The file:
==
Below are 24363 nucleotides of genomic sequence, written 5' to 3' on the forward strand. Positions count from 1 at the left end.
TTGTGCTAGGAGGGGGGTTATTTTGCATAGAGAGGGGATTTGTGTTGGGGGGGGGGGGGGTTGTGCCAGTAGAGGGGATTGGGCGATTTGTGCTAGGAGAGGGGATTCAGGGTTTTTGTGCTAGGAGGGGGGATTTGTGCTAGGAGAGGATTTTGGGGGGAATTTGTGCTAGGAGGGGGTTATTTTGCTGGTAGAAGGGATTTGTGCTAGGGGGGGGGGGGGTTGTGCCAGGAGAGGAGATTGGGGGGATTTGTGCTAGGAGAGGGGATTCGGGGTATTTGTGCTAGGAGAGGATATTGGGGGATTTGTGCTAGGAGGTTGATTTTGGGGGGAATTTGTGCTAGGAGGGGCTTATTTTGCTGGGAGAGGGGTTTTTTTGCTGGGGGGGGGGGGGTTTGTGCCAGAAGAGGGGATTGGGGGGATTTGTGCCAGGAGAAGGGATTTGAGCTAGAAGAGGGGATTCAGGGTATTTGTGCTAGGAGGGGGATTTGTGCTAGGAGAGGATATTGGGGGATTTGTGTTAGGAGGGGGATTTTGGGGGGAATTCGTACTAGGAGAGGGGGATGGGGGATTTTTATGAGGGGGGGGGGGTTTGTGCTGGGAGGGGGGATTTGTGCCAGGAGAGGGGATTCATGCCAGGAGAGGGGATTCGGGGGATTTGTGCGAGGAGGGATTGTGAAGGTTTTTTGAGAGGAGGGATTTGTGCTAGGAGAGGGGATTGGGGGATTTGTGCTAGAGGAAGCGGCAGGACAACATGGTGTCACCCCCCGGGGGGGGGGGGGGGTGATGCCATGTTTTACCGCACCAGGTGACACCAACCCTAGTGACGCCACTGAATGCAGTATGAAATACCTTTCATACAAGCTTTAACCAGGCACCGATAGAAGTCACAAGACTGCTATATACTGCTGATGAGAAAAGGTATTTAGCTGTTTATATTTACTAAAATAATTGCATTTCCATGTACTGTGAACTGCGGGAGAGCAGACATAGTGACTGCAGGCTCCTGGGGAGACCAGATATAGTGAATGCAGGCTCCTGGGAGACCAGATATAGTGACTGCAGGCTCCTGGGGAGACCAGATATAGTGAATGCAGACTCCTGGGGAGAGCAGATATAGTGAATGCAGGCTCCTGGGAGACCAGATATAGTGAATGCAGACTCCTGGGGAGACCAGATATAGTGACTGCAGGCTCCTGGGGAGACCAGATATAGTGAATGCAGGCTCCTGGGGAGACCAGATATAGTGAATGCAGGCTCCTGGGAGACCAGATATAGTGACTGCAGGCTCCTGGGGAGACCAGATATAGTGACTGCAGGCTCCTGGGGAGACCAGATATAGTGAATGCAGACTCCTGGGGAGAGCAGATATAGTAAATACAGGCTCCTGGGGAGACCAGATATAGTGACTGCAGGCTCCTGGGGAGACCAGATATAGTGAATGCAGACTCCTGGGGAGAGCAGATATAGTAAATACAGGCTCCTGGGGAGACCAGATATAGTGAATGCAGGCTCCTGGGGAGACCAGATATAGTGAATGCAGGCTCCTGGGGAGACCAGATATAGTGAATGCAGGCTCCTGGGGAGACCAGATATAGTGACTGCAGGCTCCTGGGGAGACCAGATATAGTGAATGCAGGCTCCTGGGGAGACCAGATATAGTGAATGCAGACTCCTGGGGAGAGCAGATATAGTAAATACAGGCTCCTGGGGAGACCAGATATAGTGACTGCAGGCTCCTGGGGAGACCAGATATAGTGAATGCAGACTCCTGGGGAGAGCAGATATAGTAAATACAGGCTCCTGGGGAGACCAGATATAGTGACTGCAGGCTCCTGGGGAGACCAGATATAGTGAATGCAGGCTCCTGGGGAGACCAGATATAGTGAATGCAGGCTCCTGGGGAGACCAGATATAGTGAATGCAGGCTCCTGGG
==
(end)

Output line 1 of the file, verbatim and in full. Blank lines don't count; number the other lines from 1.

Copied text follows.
Below are 24363 nucleotides of genomic sequence, written 5' to 3' on the forward strand. Positions count from 1 at the left end.